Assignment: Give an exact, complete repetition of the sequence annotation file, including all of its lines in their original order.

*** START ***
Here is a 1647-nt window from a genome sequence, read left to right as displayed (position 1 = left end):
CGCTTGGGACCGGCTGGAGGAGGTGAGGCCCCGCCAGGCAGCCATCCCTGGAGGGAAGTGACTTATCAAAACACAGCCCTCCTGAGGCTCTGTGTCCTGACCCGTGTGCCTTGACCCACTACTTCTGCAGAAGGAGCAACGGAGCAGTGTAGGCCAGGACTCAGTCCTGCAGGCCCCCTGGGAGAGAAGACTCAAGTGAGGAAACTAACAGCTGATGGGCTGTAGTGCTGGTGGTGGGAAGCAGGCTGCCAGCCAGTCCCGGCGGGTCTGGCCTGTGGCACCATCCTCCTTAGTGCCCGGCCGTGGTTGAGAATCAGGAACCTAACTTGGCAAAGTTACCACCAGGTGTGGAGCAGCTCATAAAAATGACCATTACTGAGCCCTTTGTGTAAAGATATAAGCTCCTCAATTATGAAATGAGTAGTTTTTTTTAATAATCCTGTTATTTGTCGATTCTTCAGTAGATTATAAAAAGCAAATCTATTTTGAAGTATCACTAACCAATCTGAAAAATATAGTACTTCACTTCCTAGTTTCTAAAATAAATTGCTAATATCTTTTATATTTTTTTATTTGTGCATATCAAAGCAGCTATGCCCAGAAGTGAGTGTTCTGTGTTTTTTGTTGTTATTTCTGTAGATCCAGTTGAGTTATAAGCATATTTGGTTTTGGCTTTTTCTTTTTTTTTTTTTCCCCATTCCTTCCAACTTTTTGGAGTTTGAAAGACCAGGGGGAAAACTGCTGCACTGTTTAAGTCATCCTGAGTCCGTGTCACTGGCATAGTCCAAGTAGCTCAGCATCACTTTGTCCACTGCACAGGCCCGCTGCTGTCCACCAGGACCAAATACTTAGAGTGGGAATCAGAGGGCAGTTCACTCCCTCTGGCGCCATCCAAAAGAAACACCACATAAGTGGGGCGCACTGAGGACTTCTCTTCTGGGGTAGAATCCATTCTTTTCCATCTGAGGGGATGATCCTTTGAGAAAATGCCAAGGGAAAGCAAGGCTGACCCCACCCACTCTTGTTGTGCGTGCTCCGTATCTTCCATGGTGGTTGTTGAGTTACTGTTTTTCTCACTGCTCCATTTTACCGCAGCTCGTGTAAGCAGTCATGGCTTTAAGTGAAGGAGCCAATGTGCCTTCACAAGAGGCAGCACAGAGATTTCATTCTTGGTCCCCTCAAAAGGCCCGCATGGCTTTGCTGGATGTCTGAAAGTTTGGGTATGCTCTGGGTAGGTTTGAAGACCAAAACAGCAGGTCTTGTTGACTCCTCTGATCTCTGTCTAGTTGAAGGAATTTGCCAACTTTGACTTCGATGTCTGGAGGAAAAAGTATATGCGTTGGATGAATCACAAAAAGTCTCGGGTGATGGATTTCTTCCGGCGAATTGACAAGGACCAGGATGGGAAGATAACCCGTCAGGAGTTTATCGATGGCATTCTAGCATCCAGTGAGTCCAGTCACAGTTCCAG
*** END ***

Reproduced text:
Here is a 1647-nt window from a genome sequence, read left to right as displayed (position 1 = left end):
CGCTTGGGACCGGCTGGAGGAGGTGAGGCCCCGCCAGGCAGCCATCCCTGGAGGGAAGTGACTTATCAAAACACAGCCCTCCTGAGGCTCTGTGTCCTGACCCGTGTGCCTTGACCCACTACTTCTGCAGAAGGAGCAACGGAGCAGTGTAGGCCAGGACTCAGTCCTGCAGGCCCCCTGGGAGAGAAGACTCAAGTGAGGAAACTAACAGCTGATGGGCTGTAGTGCTGGTGGTGGGAAGCAGGCTGCCAGCCAGTCCCGGCGGGTCTGGCCTGTGGCACCATCCTCCTTAGTGCCCGGCCGTGGTTGAGAATCAGGAACCTAACTTGGCAAAGTTACCACCAGGTGTGGAGCAGCTCATAAAAATGACCATTACTGAGCCCTTTGTGTAAAGATATAAGCTCCTCAATTATGAAATGAGTAGTTTTTTTTAATAATCCTGTTATTTGTCGATTCTTCAGTAGATTATAAAAAGCAAATCTATTTTGAAGTATCACTAACCAATCTGAAAAATATAGTACTTCACTTCCTAGTTTCTAAAATAAATTGCTAATATCTTTTATATTTTTTTATTTGTGCATATCAAAGCAGCTATGCCCAGAAGTGAGTGTTCTGTGTTTTTTGTTGTTATTTCTGTAGATCCAGTTGAGTTATAAGCATATTTGGTTTTGGCTTTTTCTTTTTTTTTTTTTCCCCATTCCTTCCAACTTTTTGGAGTTTGAAAGACCAGGGGGAAAACTGCTGCACTGTTTAAGTCATCCTGAGTCCGTGTCACTGGCATAGTCCAAGTAGCTCAGCATCACTTTGTCCACTGCACAGGCCCGCTGCTGTCCACCAGGACCAAATACTTAGAGTGGGAATCAGAGGGCAGTTCACTCCCTCTGGCGCCATCCAAAAGAAACACCACATAAGTGGGGCGCACTGAGGACTTCTCTTCTGGGGTAGAATCCATTCTTTTCCATCTGAGGGGATGATCCTTTGAGAAAATGCCAAGGGAAAGCAAGGCTGACCCCACCCACTCTTGTTGTGCGTGCTCCGTATCTTCCATGGTGGTTGTTGAGTTACTGTTTTTCTCACTGCTCCATTTTACCGCAGCTCGTGTAAGCAGTCATGGCTTTAAGTGAAGGAGCCAATGTGCCTTCACAAGAGGCAGCACAGAGATTTCATTCTTGGTCCCCTCAAAAGGCCCGCATGGCTTTGCTGGATGTCTGAAAGTTTGGGTATGCTCTGGGTAGGTTTGAAGACCAAAACAGCAGGTCTTGTTGACTCCTCTGATCTCTGTCTAGTTGAAGGAATTTGCCAACTTTGACTTCGATGTCTGGAGGAAAAAGTATATGCGTTGGATGAATCACAAAAAGTCTCGGGTGATGGATTTCTTCCGGCGAATTGACAAGGACCAGGATGGGAAGATAACCCGTCAGGAGTTTATCGATGGCATTCTAGCATCCAGTGAGTCCAGTCACAGTTCCAG